Jim Pauley and CFBVRA President Carlos Alfonso, flanked by OBA's president, Carlos Ferlise, and CFBVRA's secretary, Ariel Alejo, at the signing of the MOU between NFPA and CFPVRA.
As part of NFPA’s continued efforts on contaminants that are causing fire organizations to deal with the deadly effects of cancer and other related health issues, and as the Argentinian fire service has begun to address the issue, NFPA’s President Jim Pauley and Olga Caledonia, NFPA’s Director of International Development, visited Buenos Aires, Argentina on March 5 and 6, to meet with the Consejo de Federaciones de Bomberos Voluntarios de la República Argentina (Council of Volunteer Firefighter Federations of the Republic of Argentina or CFBVRA), the Organización de Bomberos Americanos (Organization of American Firefighters or OBA) and the Undersecretary of Emergencies of the Autonomous City of Buenos Aires, to discuss occupational exposure and firefighter health and wellness, including initiatives to raise awareness, analyze data and share best practices that go beyond our codes, standards, and training.
Prior to their two days of meetings with the various fire service institutions, Jim and Olga met with the board of directors of NFPA’s local chapter. Established in 2004, the Chapter is a networking group of NFPA members, who work to support NFPA’s mission through local initiatives, including participating in code making committees and organizing short one-day conferences around the country addressing a variety of fire and life safety topics.
In Argentina, 95% of the fire service is a volunteer corps, and CFBVRA is the operational arm of Civil Defense representing the National System of Volunteer Firefighters (SNBV), a network that includes the National Firefighter Academy, 26 federations with their provincial training schools, and 900 fire stations with a total of 43,000 firefighters. Additionally, CFBVRA administers RUBA (Registro Único de Bomberos de Argentina) the national reporting system that compiles and administers statistical information provided by SNBV to uniformly report on the full range of their activities including human resources, materials and services rendered; and the Fundación Bomberos de Argentina (Firefighter Foundation or FBA) the organization dedicated to the creation of programs and activities for firefighter wellbeing, in additional to supporting the Academy with educational programs.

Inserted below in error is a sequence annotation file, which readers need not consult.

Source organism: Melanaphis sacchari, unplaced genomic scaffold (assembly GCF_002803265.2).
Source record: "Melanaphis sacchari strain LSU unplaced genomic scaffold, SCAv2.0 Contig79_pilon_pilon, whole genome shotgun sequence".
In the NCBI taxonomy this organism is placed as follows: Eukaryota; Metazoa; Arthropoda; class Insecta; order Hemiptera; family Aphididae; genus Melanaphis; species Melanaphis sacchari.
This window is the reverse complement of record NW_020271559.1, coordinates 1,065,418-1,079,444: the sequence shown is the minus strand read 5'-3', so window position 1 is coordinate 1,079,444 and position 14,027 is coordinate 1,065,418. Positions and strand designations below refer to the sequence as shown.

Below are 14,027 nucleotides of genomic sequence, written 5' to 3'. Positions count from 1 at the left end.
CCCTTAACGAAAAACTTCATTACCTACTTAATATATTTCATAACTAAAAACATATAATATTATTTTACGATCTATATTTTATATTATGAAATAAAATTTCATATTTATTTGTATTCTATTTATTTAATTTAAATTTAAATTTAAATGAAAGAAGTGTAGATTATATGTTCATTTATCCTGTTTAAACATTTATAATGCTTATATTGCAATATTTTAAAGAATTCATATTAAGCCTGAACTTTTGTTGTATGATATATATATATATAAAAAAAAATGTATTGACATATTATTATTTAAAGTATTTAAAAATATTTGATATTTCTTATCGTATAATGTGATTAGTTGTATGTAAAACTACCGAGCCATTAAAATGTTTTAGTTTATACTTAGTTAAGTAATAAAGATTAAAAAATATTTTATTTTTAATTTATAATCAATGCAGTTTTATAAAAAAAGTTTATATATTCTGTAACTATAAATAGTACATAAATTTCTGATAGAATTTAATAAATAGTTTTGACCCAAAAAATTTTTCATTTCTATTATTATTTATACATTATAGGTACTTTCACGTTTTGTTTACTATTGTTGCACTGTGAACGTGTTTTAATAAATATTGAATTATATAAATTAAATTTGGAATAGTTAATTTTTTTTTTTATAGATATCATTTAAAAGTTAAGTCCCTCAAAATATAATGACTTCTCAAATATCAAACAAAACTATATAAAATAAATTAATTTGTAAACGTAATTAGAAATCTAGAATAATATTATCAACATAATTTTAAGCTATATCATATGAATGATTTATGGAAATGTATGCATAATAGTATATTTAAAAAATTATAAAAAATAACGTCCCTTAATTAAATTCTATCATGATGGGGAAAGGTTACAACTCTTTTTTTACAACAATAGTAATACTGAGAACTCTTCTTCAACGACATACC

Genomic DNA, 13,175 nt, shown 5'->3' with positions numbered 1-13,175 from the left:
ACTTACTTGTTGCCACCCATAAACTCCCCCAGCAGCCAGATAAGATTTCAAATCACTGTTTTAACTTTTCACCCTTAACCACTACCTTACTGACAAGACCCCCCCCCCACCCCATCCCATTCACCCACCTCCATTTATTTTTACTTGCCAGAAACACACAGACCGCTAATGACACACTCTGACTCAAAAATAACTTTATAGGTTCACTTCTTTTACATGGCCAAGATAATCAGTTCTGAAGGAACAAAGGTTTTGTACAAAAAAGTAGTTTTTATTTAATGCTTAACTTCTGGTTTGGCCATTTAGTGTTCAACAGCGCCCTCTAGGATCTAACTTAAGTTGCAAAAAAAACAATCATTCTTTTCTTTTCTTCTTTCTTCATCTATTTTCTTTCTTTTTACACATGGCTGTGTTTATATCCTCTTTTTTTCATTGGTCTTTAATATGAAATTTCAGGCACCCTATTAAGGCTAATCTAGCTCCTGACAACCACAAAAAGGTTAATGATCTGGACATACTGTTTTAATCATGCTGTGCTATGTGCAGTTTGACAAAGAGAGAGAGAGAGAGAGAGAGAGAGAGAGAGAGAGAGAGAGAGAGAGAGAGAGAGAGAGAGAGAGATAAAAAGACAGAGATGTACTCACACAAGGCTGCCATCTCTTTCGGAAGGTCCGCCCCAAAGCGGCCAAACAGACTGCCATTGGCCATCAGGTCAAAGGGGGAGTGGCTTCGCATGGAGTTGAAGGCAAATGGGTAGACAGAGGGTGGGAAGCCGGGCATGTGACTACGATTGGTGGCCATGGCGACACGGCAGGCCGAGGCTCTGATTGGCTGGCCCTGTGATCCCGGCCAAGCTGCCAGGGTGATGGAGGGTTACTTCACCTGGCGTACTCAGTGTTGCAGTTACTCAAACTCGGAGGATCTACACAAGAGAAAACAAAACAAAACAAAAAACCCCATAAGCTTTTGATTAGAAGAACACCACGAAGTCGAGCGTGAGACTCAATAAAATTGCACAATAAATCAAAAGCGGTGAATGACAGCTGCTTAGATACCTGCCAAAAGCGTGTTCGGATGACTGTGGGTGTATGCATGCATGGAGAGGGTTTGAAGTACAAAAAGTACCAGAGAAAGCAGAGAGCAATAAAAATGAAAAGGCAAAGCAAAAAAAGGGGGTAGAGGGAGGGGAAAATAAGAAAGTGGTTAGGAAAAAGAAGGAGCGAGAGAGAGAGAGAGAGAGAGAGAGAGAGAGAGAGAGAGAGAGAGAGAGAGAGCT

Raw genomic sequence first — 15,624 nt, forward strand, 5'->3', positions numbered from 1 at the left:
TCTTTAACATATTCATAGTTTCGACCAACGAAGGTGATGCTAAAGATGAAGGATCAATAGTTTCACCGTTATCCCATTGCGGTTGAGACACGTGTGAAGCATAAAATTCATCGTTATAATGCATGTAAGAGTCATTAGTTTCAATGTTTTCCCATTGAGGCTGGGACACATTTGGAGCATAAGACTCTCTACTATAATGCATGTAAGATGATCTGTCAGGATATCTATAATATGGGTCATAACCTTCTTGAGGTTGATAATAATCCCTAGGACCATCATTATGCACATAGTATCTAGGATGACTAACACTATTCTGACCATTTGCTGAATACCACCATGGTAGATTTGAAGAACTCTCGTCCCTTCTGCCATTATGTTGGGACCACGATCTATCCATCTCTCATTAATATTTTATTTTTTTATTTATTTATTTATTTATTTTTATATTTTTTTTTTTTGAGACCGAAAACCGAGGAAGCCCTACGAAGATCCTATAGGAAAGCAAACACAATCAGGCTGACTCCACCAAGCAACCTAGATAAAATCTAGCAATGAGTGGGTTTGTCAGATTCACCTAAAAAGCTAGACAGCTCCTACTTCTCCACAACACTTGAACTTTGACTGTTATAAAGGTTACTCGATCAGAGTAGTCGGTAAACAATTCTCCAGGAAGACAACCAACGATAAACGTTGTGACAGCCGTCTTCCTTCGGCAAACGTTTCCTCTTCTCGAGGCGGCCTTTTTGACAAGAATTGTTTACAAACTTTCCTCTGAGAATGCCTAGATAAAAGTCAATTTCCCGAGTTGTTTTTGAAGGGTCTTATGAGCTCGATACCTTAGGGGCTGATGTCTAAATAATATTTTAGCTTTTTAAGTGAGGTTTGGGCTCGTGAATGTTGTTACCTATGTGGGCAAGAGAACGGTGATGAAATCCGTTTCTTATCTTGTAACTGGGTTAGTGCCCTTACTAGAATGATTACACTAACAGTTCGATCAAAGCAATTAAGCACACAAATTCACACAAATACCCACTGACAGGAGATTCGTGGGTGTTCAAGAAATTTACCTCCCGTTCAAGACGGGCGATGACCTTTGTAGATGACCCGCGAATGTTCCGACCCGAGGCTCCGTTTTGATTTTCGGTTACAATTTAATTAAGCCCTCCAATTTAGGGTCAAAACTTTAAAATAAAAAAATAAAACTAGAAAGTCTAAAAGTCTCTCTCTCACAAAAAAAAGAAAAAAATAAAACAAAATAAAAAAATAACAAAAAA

During their meetings with CFBVRA, Jim remarked that as fire organizations are working hard to change firefighter culture and alter occupational cancer outcomes, NFPA is helping to spread the word, to analyze data, and to share best practices from a variety of sources, while our research affiliate, the Fire Protection Research Foundation has been looking at PPE cleaning, contamination and firefighter cancer, as part of a larger Campaign for Fire Service Contamination Control research project. These studies will provide important scientific, medical and educational insights. NFPA has also generated safety bulletins, fact sheets, NFPA Journal articles, webinars, and countless blogs to help departments engage audiences, some of which have already been translated into Spanish and shared with the Fundación.
After their meeting with CFBVRA officials, Jim and Olga met with Carlos Alberto Alvarez, Director for Emergency Planning and Fire Service Coordination and the sub-secretary, Nestor A. Nicolas. Their teams oversee the career fire service of the Autonomous City of Buenos Aires, and with recent changes is administrative legislation they are looking to further discuss areas of collaboration with NFPA. Historically (since the early 1800s), career firefighters were part of the Argentinian Federal Police, however, as of February 1, 2017, the Cuerpo de Bomberos de la Ciudad de Buenos Aires (City of Buenos Aires Fire Department) was transferred from the police to the Ministry of Justice and Safety, under the Sub-secretary of Emergencies. As part of this change, and to better serve the community, the Bomberos de la Ciudad, have created the Professional Education and Training Academy, with a cadet school, being this the first time they will have a professional development institute for those wishing to enter the Fire Department.
To conclude their trip, Jim and Olga met with FBA, which included a visit to the first volunteer fire station in the country. In 1884, motivated by the destructive fires in the predominantly Italian immigrant port neighborhood of La Boca, where the majority of homes were built with wood and zinc from the shipyards, local residents founded the first volunteer firefighter association and station with the moto “Volere e Potere”, which in Genoese means “where there is a will there is a way”.